Fish Fertilizer: An Environmental Concern

I used to believe that fish fertilizer was a harmless product. After all, it’s made from fish waste, right? But recently, I stumbled upon some alarming information that made me question everything I thought I knew.

Did you know that whole fish are being harvested just to make fish fertilizer? Yes, it’s true! Companies are catching fish like menhaden specifically for this purpose. Menhaden, a fish not meant for human consumption, plays a crucial role in the ecosystem as prey for many predatory fish and a food source for various bird species. By removing these fish from the food chain, the production of fish fertilizer is unknowingly damaging the environment.

Now, let’s delve deeper into the issue.

Raw Materials for Fish Fertilizer

Fish fertilizer is made from two types of ingredients: fish waste (guts, bones, and heads) or whole fish caught exclusively for fertilizer production. One company, Alaska Fish Fertilizer, a prominent supplier in the industry, sources almost all of its raw materials from whole menhaden fish. Interestingly, this company named Alaska Fish Fertilizer gets its fish from the Atlantic and Caribbean Oceans, not Alaska. It’s puzzling, isn’t it?

Environmental Impact of Fish Fertilizer

Here’s where things get concerning. Menhaden, as mentioned earlier, are a vital food source for many fish and bird species. They are a crucial part of the ecological balance. Unfortunately, the overfishing of menhaden has caused their population to decline. The Atlantic States Marine Fisheries Commission declared in 2012 that the Atlantic menhaden was depleted due to excessive fishing. Although the current website of ASMFC states that they are not overfished, it’s clear that the removal of menhaden for fish fertilizer production isn’t helping the situation.

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Fish Fertilizer: Not a Renewable Resource

While it’s not entirely accurate to blame the manufacturers of fish fertilizer for depleted fish stocks, it’s undeniable that they contribute to the problem. In fact, Alaska Fish Fertilizer alone uses a significant quantity of fish solubles per year, obtained from Zapata Haynie Corp. This further highlights the non-renewable nature of fish as a resource. If we continue down this path, fish stocks in our oceans will continue to decrease.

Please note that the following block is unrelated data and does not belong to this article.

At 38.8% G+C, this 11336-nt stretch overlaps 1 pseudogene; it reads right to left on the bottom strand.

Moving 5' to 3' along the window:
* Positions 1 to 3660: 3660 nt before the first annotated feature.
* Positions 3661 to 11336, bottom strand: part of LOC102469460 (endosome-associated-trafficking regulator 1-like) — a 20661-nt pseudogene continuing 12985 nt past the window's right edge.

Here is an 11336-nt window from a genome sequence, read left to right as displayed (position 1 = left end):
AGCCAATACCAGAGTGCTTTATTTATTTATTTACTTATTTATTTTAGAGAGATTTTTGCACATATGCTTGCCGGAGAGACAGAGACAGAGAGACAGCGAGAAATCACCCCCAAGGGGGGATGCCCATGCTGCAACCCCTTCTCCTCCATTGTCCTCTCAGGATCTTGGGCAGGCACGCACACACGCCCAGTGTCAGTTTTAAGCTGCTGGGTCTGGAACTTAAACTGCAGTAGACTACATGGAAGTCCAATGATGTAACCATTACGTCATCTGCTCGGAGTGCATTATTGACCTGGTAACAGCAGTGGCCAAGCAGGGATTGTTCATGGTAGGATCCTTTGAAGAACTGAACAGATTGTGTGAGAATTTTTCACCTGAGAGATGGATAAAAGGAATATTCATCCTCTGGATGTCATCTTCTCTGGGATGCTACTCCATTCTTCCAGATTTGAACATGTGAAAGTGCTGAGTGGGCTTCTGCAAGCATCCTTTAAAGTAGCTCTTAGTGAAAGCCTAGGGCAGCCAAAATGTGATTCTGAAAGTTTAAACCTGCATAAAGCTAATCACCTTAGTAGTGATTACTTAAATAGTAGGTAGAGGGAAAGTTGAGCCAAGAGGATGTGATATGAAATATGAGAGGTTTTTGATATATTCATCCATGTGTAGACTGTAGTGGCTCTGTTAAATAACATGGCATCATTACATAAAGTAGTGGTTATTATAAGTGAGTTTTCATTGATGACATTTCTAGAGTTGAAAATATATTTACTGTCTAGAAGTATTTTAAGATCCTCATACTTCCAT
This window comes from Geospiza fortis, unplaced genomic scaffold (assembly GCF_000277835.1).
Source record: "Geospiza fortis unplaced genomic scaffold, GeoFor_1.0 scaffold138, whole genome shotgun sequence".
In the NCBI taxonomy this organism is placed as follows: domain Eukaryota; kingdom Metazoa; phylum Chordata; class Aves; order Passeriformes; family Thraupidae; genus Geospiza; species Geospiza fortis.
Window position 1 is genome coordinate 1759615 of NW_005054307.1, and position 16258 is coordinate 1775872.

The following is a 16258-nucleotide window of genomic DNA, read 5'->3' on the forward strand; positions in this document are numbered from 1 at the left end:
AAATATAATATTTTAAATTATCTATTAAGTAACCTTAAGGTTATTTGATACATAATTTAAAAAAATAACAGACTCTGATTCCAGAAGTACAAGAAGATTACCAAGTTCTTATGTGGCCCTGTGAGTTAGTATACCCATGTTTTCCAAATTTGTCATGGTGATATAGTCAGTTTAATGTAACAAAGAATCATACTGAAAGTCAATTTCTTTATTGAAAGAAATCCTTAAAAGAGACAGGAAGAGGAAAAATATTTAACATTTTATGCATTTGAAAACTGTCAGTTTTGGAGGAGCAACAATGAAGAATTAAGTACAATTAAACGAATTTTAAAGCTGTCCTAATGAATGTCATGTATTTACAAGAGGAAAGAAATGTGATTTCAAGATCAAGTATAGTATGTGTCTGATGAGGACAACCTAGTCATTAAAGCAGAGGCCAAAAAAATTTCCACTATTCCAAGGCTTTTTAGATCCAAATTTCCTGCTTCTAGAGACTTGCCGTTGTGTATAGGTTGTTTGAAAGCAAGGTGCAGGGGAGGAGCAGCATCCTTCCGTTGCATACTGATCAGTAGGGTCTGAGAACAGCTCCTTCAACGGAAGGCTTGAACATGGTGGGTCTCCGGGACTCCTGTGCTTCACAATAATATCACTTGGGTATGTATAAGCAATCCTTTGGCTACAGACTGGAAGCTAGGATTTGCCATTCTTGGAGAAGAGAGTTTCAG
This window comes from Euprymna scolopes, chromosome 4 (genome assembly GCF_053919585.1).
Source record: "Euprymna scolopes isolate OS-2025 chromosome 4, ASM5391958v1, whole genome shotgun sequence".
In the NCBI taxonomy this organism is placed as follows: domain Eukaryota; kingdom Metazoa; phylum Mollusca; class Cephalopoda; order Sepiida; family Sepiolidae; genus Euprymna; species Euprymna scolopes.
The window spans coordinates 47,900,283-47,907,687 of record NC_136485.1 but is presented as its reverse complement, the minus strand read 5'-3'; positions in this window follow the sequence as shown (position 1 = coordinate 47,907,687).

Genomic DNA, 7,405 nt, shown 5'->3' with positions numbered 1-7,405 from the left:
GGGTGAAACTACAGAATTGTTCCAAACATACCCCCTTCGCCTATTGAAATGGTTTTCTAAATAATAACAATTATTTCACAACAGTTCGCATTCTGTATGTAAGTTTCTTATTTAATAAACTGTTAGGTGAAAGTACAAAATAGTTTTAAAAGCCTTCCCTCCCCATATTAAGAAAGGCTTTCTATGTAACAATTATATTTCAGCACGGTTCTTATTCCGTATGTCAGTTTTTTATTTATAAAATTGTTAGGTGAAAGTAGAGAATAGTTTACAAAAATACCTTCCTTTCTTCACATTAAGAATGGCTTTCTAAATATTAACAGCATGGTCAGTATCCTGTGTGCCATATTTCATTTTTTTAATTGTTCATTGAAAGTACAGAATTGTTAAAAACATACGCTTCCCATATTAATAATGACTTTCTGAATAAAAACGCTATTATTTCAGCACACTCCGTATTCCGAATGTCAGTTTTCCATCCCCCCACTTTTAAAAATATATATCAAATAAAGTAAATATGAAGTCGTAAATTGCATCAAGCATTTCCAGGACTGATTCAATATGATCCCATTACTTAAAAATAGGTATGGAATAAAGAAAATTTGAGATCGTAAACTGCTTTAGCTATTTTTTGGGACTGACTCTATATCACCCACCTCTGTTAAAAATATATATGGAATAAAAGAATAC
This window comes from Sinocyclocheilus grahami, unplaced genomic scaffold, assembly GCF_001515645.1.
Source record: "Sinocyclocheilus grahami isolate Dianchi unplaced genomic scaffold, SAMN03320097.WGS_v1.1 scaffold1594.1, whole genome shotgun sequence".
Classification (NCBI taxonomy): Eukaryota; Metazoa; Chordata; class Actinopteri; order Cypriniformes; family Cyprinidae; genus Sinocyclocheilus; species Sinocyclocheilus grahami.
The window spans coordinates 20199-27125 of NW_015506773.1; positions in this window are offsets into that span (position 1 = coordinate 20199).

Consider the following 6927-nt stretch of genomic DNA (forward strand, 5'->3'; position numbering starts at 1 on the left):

Brands to Watch Out For

Determining which fish fertilizers are made from whole fish isn’t always straightforward. Many brands prefer to use terms like “fresh fish,” which seems irrelevant when it comes to making fertilizer. A component called fish emulsion often remains after processing the solid parts and oil of whole fish. However, the term “fish emulsion” doesn’t accurately indicate the source of the fish used. Some manufacturers may claim their product is fish emulsion but disclose in small print that it’s made from fish remains or fish viscera. It’s a misleading practice that makes it difficult for consumers to know exactly what they’re buying.

Carp as an Alternative Source

Thankfully, some companies are catching invasive species, such as carp, and using them to make fish fertilizer. This is an excellent practice that should be encouraged. By utilizing these invasive species, we can reduce their negative impact on the environment while still producing effective fertilizer.

Is Fish Fertilizer Organic?

While I plan to discuss this topic in detail in another post, let’s assume for now that fish fertilizer is considered organic. However, if you’re using fish fertilizer made from whole fish, it’s important to note that it may not be as environmentally friendly as you think. In my opinion, true organic gardening should prioritize sustainability and avoid contributing to environmental damage.

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In summary, fish fertilizer is not as innocent as it may seem. The fishing industry’s reliance on whole fish for fertilizer production is causing harm to the environment and depleting crucial food sources for other species. It’s essential to be aware of the brands that use whole fish and consider alternative options like carp-based fish fertilizers. Let’s strive for sustainable and environmentally friendly gardening practices.